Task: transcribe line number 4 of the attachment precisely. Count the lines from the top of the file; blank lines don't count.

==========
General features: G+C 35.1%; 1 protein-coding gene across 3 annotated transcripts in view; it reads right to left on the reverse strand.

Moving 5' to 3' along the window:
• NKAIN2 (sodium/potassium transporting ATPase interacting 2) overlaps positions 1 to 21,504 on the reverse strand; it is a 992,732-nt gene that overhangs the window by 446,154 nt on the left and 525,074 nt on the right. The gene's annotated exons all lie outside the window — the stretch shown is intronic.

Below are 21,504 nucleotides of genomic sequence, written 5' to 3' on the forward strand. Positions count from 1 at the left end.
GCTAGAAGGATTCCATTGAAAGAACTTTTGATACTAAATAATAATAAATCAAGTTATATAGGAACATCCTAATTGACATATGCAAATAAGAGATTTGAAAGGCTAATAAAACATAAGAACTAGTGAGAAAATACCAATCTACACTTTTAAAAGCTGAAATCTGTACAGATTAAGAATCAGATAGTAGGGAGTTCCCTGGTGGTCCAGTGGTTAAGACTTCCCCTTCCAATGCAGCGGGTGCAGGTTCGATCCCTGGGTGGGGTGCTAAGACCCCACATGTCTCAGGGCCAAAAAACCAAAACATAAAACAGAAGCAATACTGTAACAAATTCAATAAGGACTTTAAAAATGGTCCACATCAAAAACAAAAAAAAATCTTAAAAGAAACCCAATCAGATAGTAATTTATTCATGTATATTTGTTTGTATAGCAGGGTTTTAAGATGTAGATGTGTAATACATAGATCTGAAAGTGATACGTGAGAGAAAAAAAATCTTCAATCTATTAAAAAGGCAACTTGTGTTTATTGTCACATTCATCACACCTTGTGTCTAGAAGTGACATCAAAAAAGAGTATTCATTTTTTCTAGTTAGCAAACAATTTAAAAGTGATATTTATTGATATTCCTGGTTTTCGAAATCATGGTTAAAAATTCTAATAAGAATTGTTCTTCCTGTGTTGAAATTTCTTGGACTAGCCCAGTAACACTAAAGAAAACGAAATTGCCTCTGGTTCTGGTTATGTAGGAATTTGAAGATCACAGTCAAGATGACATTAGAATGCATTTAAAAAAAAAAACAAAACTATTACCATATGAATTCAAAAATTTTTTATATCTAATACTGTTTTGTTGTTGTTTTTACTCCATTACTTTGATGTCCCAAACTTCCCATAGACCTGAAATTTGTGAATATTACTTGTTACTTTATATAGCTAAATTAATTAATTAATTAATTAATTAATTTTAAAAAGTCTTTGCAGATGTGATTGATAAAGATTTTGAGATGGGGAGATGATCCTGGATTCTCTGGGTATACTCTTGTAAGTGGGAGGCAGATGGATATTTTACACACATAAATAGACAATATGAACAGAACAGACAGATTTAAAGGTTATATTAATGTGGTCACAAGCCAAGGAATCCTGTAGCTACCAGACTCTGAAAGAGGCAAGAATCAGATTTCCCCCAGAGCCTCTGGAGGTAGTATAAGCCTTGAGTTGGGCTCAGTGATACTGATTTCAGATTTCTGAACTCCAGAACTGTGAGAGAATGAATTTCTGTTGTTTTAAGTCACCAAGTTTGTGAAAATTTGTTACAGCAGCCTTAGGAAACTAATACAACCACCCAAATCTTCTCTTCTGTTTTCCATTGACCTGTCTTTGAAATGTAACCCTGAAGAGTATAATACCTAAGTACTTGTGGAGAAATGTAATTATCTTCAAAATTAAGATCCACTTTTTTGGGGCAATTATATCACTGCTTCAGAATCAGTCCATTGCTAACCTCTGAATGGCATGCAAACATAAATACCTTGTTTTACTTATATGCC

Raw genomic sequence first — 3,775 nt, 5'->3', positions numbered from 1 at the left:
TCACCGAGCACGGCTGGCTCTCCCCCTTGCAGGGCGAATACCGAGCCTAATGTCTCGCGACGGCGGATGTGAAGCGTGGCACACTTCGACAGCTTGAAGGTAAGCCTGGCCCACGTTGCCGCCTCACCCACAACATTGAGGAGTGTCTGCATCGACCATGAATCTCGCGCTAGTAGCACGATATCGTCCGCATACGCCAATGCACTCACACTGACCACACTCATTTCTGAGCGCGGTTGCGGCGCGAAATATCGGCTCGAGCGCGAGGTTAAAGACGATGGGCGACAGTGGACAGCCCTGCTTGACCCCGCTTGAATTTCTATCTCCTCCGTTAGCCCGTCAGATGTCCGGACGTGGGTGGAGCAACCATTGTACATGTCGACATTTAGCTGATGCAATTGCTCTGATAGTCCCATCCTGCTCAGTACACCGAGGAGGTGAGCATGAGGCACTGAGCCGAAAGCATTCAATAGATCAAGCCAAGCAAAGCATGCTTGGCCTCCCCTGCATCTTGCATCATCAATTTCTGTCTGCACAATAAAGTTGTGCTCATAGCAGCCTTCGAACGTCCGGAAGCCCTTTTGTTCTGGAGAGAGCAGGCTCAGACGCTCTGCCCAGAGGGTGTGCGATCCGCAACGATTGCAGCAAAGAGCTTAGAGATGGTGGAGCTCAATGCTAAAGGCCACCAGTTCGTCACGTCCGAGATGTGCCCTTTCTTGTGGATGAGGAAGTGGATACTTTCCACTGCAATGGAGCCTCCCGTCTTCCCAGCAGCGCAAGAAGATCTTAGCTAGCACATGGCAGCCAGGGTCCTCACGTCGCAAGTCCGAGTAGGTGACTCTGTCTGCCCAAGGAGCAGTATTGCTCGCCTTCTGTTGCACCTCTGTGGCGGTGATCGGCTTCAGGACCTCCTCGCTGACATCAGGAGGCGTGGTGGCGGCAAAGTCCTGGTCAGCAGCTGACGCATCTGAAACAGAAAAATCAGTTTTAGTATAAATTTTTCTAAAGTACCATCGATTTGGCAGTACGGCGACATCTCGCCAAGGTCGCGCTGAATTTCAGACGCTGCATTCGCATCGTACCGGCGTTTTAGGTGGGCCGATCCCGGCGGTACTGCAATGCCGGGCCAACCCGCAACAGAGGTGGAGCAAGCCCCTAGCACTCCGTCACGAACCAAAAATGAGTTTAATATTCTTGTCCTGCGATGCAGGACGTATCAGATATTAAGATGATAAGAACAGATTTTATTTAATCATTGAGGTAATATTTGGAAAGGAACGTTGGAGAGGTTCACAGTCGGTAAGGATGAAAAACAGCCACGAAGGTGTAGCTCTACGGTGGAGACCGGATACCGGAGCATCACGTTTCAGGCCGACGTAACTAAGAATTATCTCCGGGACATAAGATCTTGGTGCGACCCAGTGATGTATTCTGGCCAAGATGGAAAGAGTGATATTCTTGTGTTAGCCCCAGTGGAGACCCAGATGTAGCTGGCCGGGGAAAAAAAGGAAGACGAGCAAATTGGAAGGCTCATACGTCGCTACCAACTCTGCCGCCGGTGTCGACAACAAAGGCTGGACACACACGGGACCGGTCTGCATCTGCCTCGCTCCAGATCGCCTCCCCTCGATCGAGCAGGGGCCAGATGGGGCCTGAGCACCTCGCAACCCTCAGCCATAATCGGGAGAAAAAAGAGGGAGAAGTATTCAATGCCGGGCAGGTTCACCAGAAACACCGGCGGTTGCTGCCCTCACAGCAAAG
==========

Below are 21,504 nucleotides of genomic sequence, written 5' to 3' on the forward strand. Positions count from 1 at the left end.